Loving our neighbor always sounds like such a good thing to do. But it isn’t always the simple thing. Challenges arise in all sorts of ways, from misunderstandings, disagreements or just plain bad behavior. That’s why we have to decide to love each other, because it takes more than wanting – it takes dedication.
For me, it’s also about giving up the expectation that loving others will always be easy. And thankfully, I’ve learned enough to know being a “loving neighbor” is truly worth the work. If we ask, God will give us an unending supply of grace for others, and for ourselves as well. With His help, those challenging moments will become chances to show how strong love is meant to be.
“In the Christian sense, love is not primarily and emotion, but an act of the will. When Jesus us tells us to love our neighbors, he is not telling us to love them in the sense of responding to them with a cozy emotional feeling. You can as well produce a cozy emotional feeling as you can a yawn or a sneeze. On the contrary, he is telling us to love our neighbors in the sense of being willing to work for their well-being even if it means sacrificing our own well-being to that end…”
“Let no debt remain outstanding, except the continuing debt to love one another, for whoever loves others has fulfilled the law. The commandments, “You shall not commit adultery,” “You shall not murder,” “You shall not steal,” “You shall not covet,” and whatever other command there may be, are summed up in this one command: “Love your neighbor as yourself.” Love does no harm to a neighbor. Therefore love is the fulfillment of the law.”
When I think of Mother Teresa, I see a woman who gave her life fully over to service to the poor. I also see someone who was filled with joy. To her, love wasn’t a thing to strive for or to hold onto, but to freely share in words and works for others. She knew that even one act of agape love has the power to change a person for the better, to lead them closer to God.
This humble nun showed the world what it looks like to spend each day following Jesus’ call. And I think she would be the first to encourage all of us that no ministry is too small. We can step out and do what we can, when we can, to impact those around us for the Lord right now.
“It’s not about how much you do, but how much love you put into what you do that counts.”
“Follow God’s example, therefore, as dearly loved children and walk in the way of love, just as Christ loved us and gave himself up for us as a fragrant offering and sacrifice to God.”
Have you noticed that we can find all sorts of excuses not to speak out for the Lord? I have, and I’ve used a few over the years: I’m too young in the faith, I don’t know enough, I don’t know exactly what to say…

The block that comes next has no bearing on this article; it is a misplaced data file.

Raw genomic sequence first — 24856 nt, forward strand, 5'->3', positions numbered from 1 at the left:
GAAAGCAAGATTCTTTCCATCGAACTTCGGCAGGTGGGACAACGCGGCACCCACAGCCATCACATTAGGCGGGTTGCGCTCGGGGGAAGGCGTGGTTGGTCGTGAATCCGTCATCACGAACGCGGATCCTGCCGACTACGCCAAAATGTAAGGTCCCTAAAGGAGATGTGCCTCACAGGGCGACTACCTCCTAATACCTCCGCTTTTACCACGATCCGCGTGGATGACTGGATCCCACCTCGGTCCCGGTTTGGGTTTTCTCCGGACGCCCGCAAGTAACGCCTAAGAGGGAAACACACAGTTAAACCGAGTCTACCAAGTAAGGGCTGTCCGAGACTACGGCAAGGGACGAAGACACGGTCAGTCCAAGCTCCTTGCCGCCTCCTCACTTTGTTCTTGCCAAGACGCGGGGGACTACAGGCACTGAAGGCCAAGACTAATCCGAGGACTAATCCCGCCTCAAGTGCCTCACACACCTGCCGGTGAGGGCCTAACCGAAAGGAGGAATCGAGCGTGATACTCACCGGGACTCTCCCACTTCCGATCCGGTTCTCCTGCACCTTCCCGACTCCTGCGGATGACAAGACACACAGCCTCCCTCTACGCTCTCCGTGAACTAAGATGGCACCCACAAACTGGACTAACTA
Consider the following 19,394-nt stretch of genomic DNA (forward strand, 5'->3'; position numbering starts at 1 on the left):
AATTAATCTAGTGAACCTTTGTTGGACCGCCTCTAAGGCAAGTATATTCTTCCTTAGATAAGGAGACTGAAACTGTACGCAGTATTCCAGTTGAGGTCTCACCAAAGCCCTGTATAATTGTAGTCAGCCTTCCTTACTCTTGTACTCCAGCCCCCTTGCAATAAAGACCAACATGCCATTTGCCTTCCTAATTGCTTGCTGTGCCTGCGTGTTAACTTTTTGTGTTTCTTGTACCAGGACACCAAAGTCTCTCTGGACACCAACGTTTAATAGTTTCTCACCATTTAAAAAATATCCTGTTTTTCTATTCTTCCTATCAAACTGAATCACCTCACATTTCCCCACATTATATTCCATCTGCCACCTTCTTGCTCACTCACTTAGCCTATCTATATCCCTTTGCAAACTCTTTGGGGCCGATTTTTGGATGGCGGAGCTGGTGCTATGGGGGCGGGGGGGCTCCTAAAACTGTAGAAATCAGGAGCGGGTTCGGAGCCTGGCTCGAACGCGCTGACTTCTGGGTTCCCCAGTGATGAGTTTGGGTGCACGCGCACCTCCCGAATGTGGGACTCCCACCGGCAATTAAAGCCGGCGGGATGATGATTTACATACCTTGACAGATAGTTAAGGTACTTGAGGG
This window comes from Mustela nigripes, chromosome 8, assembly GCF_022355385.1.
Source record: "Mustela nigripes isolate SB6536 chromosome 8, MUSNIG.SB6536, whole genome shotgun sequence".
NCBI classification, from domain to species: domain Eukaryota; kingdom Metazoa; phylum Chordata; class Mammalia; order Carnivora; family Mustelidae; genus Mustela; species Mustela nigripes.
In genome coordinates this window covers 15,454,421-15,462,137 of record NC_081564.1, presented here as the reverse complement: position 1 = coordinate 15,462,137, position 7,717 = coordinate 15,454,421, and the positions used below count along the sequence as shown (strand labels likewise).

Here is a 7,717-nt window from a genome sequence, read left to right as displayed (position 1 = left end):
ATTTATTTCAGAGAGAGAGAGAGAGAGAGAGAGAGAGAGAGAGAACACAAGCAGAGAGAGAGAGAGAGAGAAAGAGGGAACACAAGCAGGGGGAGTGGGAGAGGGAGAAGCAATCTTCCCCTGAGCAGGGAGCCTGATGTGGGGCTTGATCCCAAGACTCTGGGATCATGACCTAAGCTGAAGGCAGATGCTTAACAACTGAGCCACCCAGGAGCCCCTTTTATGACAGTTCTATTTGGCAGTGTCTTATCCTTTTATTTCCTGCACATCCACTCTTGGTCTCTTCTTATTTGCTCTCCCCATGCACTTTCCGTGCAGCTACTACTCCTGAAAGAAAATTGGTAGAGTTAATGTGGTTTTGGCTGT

But I’ve come to realize that when a person’s heart is willing, God will equip them with all they need. The Bible tells of so many men and women who were convinced they couldn’t do what God was calling them to do. And they were right – on their own, they had every excuse not to step out. In His grace, though, God made them able – and He’ll do that for any one of us. So let’s go! Blessings, Heather
“His voice leads us not into timid discipleship but into bold witness.”
“But the Lord said to me, “Do not say, ‘I am too young.’ You must go to everyone I send you to and say whatever I command you. Do not be afraid of them, for I am with you and will rescue you,” declares the Lord.”
“For this reason I remind you to fan into flame the gift of God, which is in you through the laying on of my hands. For the Spirit God gave us does not make us timid, but gives us power,love and self-discipline. So do not be ashamed of the testimony about our Lord…”
Success has a different look for Christians. As we learn more about how God calls us to live, we start to see things through His eyes. And according to the Lord, a successful life has very little to do with what job we have or how much we earn. In God’s view, the greatest accomplishments have to do with pleasing Him. How? Not by showing Him how great we are, but by showing others how great He is. Blessings, Heather
“When we find a man meditating on the words of God, my friends, that man is full of boldness and is successful.”
Dwight L. Moody
“But as for you, continue in what you have learned and have become convinced of, because you know those from whom you learned it, and how from infancy you have known the Holy Scriptures, which are able to make you wise for salvation through faith in Christ Jesus. All Scripture is God-breathedand is useful for teaching, rebuking, correcting and training in righteousness, so that the servant of God may be thoroughly equipped for every good work.”